Ted Nickel is Wisconsin’s insurance commissioner and the new president of the National Association of Insurance Commissioners (NAIC). He spoke at the recent Insurance Information Institute (I.I.I.) 23rd Annual Joint Industry Forum and made the case for radical changes in the direction the Financial Stability Oversight Council’s (FSOC) has been taking.
Nickel said the FSOC and its liberal use of the SIFI (systemically important financial institution) and how it arrives at decisions about who should or should not be SIFI designated, is misguided.
“We’re going to be advocating for a repeal of the FSOC designation process,” Nickel said.
And if the FSOC should survive, Nickel said the NAIC wants “a vote on that board, particularly when they’re voting on matters of financial significance to insurers.”
The current insurance commissioner position on the council has no vote. Today it’s Peter Hartt who directs New Jersey’s insurance division. “I think monitoring solvency of insurance companies is best done at the state level. I don’t think the federal labeling of insurance companies [as systematically important] through the FSOC process has been particularly helpful given the fact that there’s no off ramp,” Nickel said.
That said, Nickel told the group that not everything about the FSOC is negative. “Its best purpose would really be to gather on a regular basis and talk about and identify areas of systemic importance to the financial system of the U.S,” he noted.
And it in those conversations — Nickel said — where positive change will occur.
“I think that’s one of the two jobs that they have that — my understanding is — they don’t spend a lot of time doing. My understanding is they spend a lot of time on the designation process. And if they would spend more of their time on gathering information on trends in the economy or trends globally that could wash up on our shores and result in financial peril, I think it would be beneficial to everybody. If they refocus their efforts, that would provide a lot of value,” Nickel concluded.
The new NAIC president and Ian Adams of the R Street Institute and The Wall Street Journal Editor Leslie Scism also talked about the fate of the Federal Insurance Office (FIO) under a Trump administration bent on limiting the power of the Dodd-Frank Act.
Scism thinks a rollback of Dodd-Frank will happen and will likely be in one of three ways. “One way is to do this legislatively. Another might be through the FSOC process as Trump’s appointees…populate the FSOC,” she said.
The editor pointed out that the Democrats never did make the case for Dodd-Frank being able to put enough roadblocks in place to prevent another Great Recession or an economic collapse.
“From what my colleagues in Washington have picked up, there’s a lot less enthusiasm — maybe there’s no enthusiasm to have insurers designated as systemically important. The case hasn’t been made that Dodd-Frank will prevent a collapse. There just aren’t the signs that these insurers are putting the financial system at risk. That hasn’t been presented in materials made public,” she added.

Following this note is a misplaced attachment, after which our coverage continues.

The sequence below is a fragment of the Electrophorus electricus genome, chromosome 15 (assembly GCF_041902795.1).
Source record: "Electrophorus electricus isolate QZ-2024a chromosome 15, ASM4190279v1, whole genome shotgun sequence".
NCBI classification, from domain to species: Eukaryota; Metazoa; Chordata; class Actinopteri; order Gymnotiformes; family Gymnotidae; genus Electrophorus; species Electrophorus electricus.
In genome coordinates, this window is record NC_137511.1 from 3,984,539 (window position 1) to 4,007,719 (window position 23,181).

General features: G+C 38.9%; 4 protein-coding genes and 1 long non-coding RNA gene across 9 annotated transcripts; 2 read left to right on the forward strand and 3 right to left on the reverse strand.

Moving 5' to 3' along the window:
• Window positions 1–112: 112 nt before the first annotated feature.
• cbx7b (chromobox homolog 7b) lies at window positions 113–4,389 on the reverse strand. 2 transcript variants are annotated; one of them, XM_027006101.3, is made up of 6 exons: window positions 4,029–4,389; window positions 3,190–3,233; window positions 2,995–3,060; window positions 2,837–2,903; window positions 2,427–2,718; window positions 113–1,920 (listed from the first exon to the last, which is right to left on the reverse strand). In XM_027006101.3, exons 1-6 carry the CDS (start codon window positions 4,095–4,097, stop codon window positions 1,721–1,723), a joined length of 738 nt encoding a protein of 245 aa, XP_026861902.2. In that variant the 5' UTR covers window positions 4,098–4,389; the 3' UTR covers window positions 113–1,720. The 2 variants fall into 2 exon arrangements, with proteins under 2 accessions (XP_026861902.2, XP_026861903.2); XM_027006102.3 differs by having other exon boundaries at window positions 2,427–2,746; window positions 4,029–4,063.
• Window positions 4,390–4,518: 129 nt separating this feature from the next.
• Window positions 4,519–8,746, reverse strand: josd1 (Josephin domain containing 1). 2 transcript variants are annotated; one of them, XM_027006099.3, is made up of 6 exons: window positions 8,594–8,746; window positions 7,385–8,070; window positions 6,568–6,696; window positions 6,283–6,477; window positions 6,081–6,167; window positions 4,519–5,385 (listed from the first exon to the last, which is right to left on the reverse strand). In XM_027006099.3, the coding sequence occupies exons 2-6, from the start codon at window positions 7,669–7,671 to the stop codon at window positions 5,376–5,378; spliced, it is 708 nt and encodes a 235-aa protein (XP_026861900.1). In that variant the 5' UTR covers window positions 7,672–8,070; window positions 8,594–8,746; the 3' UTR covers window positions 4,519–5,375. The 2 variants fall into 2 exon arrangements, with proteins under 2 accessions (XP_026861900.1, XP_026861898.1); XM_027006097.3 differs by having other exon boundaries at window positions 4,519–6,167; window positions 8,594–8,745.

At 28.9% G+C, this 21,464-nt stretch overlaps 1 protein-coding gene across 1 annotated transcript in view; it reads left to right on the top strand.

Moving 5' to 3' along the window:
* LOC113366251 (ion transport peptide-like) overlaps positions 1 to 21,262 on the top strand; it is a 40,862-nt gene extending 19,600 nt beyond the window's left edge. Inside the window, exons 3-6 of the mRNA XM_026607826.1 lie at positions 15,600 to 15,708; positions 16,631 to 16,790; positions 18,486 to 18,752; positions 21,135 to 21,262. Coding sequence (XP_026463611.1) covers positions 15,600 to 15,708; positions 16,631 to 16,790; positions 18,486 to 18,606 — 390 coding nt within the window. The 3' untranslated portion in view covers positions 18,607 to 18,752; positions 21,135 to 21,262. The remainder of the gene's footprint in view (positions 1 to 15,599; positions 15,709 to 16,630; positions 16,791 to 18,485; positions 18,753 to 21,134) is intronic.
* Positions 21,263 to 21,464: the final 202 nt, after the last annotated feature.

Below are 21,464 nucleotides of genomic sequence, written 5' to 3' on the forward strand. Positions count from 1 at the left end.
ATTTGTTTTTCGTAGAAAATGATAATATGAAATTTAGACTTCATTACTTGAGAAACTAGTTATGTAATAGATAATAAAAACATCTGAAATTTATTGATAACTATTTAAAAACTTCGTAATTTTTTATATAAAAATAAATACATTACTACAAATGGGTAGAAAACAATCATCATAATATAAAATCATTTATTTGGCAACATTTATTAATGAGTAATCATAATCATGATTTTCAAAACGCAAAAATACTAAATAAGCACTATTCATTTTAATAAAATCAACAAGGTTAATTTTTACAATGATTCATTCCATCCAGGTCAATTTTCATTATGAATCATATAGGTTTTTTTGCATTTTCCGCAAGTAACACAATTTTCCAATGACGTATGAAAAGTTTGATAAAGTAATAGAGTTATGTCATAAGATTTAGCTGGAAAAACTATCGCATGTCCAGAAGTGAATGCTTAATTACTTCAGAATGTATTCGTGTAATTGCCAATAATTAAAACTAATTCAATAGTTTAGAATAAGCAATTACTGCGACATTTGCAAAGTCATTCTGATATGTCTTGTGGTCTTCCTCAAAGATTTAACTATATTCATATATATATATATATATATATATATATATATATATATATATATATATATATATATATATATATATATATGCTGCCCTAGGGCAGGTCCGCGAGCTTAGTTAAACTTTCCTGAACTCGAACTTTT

Looking at AIG, Scism said the big problem that led to its collapse and the danger to the world’s economy is that it was not overseen by state insurance officials but by the federal Office of Thrift Supervision. “I think a lot of what the states have done since the collapse is to recognize that they have to take into consideration other parts of a big financial conglomerate that aren’t regulated by the states and have a handle on those other parts,” she said.
Nickel agreed. “If an insurance regulator start[s] doing an analysis of a very large company, we don’t have to have a special designation. We just, we get in there and we take care it. We take care of the financial issues as they arise at varying levels of increasing oversight,” he said.
Peter Hancock — who is AIG’s CEO — doesn’t think much about Dodd-Frank or think a change will let AIG off the hook. “To date, designation as a SIFI has not hindered us in pursuing our true north of maximizing intrinsic value, returning capital and optimizing our business in a way that makes sense. There’s a modest cost for complying with SIFI regulation over and above what we are already investing in controls,” he said.
And what if Dodd-Frank and its regulations are changed by President Trump and Congress? Hancock said, “For us, it just simply isn’t a binding constraint on our capital returns and our objectives …. We’re focused very much on managing our capital prudently, being compliant with whatever regime exists. And even if FSOC’s SIFI designation authority were to change, AIG would still have FSB [Financial Stability Board] and G-SIFI to worry about — and 200 other regulators.”
Nickel got in the last word and said, “I don’t have any problem with a gazillion-dollar company. If they’re handling themselves, if they’re working [through] problems. If they’re collecting premiums, paying claims, doing their investments. I don’t care how big [the insurers] are. It shouldn’t be the size of the company that just automatically puts them in the crosshairs of a third party, in this case, FSOC, and in many cases on the European front [with] some of the designations that FSB makes. The role of the regulator shouldn’t be to strong arm and … threaten companies to get smaller or else. That’s just not a good way to regulate,” Nickel said.
And the bottom-line?
“I regulate, and my folks regulate based on risk. Too big is not a risk to me. A risk is doing dumb things and not having yourself positioned accordingly, not thinking about future areas that might be of concern and addressing those upfront” he said.
Source link: Insurance Journal